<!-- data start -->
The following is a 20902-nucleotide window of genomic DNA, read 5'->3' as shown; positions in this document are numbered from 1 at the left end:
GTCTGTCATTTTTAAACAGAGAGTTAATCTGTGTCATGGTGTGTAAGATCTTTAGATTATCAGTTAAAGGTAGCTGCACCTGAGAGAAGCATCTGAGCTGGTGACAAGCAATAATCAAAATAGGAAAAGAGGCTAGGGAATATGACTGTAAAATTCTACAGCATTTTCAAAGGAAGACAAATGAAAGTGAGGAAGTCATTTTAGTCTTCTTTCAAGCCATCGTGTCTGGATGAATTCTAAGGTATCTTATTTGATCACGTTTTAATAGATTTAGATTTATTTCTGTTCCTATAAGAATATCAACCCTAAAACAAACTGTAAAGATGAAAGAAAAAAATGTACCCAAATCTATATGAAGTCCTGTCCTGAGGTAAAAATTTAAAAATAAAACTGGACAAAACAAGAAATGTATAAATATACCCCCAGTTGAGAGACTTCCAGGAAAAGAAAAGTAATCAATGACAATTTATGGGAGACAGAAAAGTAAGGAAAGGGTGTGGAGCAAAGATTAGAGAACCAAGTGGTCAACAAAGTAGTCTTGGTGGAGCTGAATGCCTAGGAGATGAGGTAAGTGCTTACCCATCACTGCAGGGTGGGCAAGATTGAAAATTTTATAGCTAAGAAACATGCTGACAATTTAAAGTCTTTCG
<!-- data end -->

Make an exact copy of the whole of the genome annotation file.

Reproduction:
The following is a 20902-nucleotide window of genomic DNA, read 5'->3' as shown; positions in this document are numbered from 1 at the left end:
GTCTGTCATTTTTAAACAGAGAGTTAATCTGTGTCATGGTGTGTAAGATCTTTAGATTATCAGTTAAAGGTAGCTGCACCTGAGAGAAGCATCTGAGCTGGTGACAAGCAATAATCAAAATAGGAAAAGAGGCTAGGGAATATGACTGTAAAATTCTACAGCATTTTCAAAGGAAGACAAATGAAAGTGAGGAAGTCATTTTAGTCTTCTTTCAAGCCATCGTGTCTGGATGAATTCTAAGGTATCTTATTTGATCACGTTTTAATAGATTTAGATTTATTTCTGTTCCTATAAGAATATCAACCCTAAAACAAACTGTAAAGATGAAAGAAAAAAATGTACCCAAATCTATATGAAGTCCTGTCCTGAGGTAAAAATTTAAAAATAAAACTGGACAAAACAAGAAATGTATAAATATACCCCCAGTTGAGAGACTTCCAGGAAAAGAAAAGTAATCAATGACAATTTATGGGAGACAGAAAAGTAAGGAAAGGGTGTGGAGCAAAGATTAGAGAACCAAGTGGTCAACAAAGTAGTCTTGGTGGAGCTGAATGCCTAGGAGATGAGGTAAGTGCTTACCCATCACTGCAGGGTGGGCAAGATTGAAAATTTTATAGCTAAGAAACATGCTGACAATTTAAAGTCTTTCG